# Balancing Chemical Equations. The Balanced Equation l Atoms can’t be created or destroyed. l All the atoms we start with we must end up with. l A balanced.

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Balancing Chemical Equations

The Balanced Equation l Atoms can’t be created or destroyed. l All the atoms we start with we must end up with. l A balanced equation has the same number of each element on both sides of the equation.

l Balanced equations show how mass and atoms are conserved. The Balanced Equation

C + O 2  CO l This equation is NOT balanced. l There is one carbon atom on the left and one on the right. l There are two oxygen atoms on the left and only one on the right. C + O  C O O

C + O 2  CO l We need one more oxygen atom in the products. l We can’t change the formula, because it describes what it is. C + O  C O O

l In order to have two oxygen atoms, another CO must be produced. l But where did the other carbon come from? C + O  C O O O C

l We must have started with two carbon atoms. C + O  C O O O C C

l The balanced chemical equation is 2 C + O 2  2 CO C + O  C O O O C C

Chemical Equations l Numbers and types of atoms must balance.

Rules for Balancing 1. Write the correct formulas for all the reactants and products. 2. Count the number of atoms of each type appearing on both sides. 3. Balance the elements one at a time by adding coefficients (the numbers in front). 4. Check to make sure it is balanced.

Never l Never change a subscript to balance an equation. l If you change the formula you are describing a different reaction.

Never l Never put a coefficient in the middle of a formula. l 2 NaCl is okay; Na2Cl is not.

Example H 2 +H2OH2O O2O2  Make a table to keep track of where you are in the balancing process.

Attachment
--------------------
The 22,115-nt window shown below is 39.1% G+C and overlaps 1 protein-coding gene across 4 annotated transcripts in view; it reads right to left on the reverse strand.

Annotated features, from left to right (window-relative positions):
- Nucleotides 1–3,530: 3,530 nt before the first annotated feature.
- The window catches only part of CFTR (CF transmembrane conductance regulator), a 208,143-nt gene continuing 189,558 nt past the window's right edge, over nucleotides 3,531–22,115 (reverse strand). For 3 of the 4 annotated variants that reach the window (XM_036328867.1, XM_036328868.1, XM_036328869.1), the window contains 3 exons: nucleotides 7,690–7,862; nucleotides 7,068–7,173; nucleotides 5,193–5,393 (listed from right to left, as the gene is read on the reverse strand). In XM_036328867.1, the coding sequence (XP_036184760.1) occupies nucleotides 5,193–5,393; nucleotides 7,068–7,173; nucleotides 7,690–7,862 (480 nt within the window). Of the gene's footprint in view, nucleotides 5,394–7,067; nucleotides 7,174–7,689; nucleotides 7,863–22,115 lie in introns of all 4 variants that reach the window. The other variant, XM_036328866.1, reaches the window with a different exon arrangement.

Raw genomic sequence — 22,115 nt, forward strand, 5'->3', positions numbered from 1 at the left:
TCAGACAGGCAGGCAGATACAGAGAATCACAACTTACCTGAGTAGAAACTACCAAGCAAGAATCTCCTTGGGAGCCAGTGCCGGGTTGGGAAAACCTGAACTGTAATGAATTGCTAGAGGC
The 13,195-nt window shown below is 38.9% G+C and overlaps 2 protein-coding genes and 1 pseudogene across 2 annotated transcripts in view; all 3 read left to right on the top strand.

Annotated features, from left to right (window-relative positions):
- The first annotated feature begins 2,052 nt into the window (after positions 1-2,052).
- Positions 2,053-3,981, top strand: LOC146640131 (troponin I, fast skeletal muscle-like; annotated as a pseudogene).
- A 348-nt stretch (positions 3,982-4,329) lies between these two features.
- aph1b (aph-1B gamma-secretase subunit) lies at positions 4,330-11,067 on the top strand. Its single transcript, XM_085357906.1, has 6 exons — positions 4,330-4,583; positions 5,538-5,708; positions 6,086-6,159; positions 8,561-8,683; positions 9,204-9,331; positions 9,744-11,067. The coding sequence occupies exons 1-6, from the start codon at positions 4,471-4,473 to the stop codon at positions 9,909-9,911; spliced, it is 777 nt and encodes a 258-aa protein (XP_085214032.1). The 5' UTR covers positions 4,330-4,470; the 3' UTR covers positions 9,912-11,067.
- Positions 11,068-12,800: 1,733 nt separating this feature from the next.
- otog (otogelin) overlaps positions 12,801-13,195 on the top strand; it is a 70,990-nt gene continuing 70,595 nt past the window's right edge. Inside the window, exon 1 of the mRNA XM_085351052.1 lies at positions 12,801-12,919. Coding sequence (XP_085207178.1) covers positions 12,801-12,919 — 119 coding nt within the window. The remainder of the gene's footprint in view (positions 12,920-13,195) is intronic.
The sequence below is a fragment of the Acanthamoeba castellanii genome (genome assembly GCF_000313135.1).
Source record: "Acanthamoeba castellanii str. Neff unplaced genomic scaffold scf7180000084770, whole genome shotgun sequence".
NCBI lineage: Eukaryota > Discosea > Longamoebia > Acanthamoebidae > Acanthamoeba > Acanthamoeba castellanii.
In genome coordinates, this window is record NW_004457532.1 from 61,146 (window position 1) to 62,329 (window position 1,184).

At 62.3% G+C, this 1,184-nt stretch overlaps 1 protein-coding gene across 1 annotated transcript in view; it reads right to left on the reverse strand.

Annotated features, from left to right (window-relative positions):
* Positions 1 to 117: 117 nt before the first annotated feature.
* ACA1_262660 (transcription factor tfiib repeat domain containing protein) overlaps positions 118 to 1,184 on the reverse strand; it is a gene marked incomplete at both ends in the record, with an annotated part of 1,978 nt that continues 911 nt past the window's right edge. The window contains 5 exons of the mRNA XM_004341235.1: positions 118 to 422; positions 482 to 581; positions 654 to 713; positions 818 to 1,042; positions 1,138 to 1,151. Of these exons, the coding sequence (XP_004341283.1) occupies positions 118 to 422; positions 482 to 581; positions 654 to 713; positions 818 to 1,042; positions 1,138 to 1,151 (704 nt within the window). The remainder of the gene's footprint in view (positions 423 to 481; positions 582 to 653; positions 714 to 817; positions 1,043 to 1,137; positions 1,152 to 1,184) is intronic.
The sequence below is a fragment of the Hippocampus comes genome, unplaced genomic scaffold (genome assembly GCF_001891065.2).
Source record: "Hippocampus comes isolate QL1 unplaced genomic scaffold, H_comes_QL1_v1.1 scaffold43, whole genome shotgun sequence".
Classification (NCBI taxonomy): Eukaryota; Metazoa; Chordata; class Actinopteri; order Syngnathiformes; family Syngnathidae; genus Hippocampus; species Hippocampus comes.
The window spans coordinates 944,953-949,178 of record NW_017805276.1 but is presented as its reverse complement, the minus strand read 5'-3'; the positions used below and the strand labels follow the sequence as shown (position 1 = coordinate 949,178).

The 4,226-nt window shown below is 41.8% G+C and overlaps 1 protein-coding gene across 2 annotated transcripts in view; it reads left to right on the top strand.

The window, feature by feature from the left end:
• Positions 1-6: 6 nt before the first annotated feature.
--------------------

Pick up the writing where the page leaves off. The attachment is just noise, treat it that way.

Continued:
Example H 2 +H2OH2O O2O2  We need twice as much O in the product. ReactantsProducts H O 2 2 2 1

Example H 2 +H2OH2OO2O2  We need 2 oxygen atoms on the product side, so a coefficient of 2 should be placed in front of water. 2

Example H 2 +H2OH2OO2O2  We must recalculate the number of hydrogen and oxygen atoms on the right. Coefficients are used as multipliers. RP H O 2 2 2 1 2 4 2

Example H 2 +H2OH2OO2O2  Now we need 4 hydrogen atoms on the reactant side. RP H O 2 2 4 2 2

Example H 2 +H2OH2OO2O2  A coefficient of 2 should be placed in front of hydrogen gas. RP H O 2 2 4 2 22 4

Example H 2 +H2OH2OO2O2  The equation is balanced; it has the same number of each kind of atom on both sides! RP H O 4 2 4 2 22

Example H 2 +H2OH2OO2O2  This is the answer, RP H O 2 2 2 1 2 2 4 2 4 not this.

Balancing Hints l Balance elements in the following order:  metals  nonmetals  hydrogen  oxygen

Balancing Hints l If an atom appears more than once on a side, balance it last. l If you fix everything except one element, and it is even on one side and odd on the other, double the first number, then move on from there.

Problem l Balance the following equation.  CH 4 + O 2  CO 2 + H 2 O CH 4 + 2 O 2  CO 2 + 2 H 2 O

Problem 2 AgNO 3 + Cu  Cu(NO 3 ) 2 + 2 Ag l Balance the following equation.  AgNO 3 + Cu  Cu(NO 3 ) 2 + Ag

Problem l Balance the following equation.  Mg + N 2  Mg 3 N 2 3 Mg + N 2  Mg 3 N 2

Problem l Balance the following equation.  P + O 2  P 4 O 10 4 P + 5 O 2  P 4 O 10

Problem l Balance the following equation.  Na + H 2 O  H 2 + NaOH 2 Na + 2 H 2 O  H 2 + 2 NaOH

Objectives l PSc.2.2.5 –Classify types of reactions such as synthesis, decomposition, single replacement, or double replacement.

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